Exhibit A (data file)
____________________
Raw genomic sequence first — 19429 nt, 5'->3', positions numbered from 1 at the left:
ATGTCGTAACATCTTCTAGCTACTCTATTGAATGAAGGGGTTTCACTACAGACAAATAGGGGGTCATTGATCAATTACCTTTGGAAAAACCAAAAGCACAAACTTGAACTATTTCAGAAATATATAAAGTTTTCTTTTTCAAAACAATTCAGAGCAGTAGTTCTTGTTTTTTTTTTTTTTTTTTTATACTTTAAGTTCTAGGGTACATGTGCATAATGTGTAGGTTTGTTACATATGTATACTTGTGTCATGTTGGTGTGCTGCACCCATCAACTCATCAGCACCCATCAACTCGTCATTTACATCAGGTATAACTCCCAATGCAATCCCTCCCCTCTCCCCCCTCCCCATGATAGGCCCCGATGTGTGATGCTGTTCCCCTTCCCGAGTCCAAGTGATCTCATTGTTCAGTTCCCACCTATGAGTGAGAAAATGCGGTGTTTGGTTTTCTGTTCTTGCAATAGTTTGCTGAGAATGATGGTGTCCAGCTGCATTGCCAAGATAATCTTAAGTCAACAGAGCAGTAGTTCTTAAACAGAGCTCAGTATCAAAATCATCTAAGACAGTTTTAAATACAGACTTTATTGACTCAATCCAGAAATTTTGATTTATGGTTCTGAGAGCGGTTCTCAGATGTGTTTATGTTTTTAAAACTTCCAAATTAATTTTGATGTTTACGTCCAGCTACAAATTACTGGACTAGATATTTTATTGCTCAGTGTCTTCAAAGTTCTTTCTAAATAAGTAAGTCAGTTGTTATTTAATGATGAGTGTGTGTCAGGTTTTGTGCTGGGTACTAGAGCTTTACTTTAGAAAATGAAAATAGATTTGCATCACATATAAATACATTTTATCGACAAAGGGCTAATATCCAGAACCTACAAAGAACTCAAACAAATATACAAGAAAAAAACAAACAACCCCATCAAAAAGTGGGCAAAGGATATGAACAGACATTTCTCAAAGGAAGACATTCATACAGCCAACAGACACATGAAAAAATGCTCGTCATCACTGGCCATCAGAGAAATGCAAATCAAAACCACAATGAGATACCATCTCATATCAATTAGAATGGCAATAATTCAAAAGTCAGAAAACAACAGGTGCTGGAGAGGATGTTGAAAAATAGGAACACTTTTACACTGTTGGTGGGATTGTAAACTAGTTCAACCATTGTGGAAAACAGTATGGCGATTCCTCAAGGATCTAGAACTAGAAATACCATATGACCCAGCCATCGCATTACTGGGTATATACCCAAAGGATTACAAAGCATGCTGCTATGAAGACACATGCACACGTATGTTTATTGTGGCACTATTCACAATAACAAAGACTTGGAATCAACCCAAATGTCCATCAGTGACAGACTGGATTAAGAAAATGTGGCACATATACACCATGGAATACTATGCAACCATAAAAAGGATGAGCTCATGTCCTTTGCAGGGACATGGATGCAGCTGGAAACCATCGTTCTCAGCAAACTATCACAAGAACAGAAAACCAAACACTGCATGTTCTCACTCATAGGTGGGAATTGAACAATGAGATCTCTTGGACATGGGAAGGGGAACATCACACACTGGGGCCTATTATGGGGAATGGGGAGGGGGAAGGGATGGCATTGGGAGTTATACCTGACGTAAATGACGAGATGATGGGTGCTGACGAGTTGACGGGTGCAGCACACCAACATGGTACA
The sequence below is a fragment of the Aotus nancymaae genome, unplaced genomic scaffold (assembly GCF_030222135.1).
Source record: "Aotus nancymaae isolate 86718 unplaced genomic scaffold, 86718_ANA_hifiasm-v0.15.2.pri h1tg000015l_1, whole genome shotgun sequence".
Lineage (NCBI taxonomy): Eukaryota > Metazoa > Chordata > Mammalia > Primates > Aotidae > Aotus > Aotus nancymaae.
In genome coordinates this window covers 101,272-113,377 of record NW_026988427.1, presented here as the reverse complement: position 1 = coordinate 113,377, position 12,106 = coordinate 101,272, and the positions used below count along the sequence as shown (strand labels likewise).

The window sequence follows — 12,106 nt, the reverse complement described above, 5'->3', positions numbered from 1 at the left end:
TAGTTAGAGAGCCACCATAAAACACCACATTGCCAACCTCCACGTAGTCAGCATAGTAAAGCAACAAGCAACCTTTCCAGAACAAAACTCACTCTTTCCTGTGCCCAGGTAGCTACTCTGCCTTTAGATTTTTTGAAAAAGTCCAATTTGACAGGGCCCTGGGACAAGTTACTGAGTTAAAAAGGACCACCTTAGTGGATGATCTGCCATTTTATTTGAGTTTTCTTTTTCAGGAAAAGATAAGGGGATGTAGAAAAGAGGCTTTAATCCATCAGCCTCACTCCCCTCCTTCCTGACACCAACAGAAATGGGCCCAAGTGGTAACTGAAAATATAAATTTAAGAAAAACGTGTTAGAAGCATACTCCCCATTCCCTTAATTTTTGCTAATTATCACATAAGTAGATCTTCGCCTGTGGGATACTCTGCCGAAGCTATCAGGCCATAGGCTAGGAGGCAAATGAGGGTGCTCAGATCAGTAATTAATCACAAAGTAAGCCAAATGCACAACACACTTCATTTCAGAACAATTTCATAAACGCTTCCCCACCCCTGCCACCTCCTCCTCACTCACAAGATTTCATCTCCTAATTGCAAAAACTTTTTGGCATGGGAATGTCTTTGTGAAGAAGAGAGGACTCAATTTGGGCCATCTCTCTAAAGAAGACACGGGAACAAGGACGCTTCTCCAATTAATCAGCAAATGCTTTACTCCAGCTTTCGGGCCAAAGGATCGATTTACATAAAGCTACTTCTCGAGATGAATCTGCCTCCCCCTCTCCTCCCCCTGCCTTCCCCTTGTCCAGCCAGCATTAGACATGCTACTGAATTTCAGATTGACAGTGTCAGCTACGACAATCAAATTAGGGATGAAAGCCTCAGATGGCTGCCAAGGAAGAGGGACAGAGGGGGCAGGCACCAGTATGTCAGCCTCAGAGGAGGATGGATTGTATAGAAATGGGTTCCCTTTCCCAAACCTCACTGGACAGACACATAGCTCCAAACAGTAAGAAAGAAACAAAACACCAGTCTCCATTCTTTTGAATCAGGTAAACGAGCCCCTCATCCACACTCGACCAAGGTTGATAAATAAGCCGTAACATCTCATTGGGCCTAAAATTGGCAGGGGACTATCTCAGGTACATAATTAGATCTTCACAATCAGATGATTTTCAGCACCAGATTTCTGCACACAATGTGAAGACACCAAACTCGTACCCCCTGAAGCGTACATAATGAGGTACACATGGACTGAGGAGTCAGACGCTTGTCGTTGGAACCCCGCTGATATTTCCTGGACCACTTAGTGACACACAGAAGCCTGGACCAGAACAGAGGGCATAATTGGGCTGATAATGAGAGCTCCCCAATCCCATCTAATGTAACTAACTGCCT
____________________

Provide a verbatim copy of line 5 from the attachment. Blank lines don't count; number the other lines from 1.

Lineage (NCBI taxonomy): Eukaryota > Metazoa > Chordata > Mammalia > Primates > Aotidae > Aotus > Aotus nancymaae.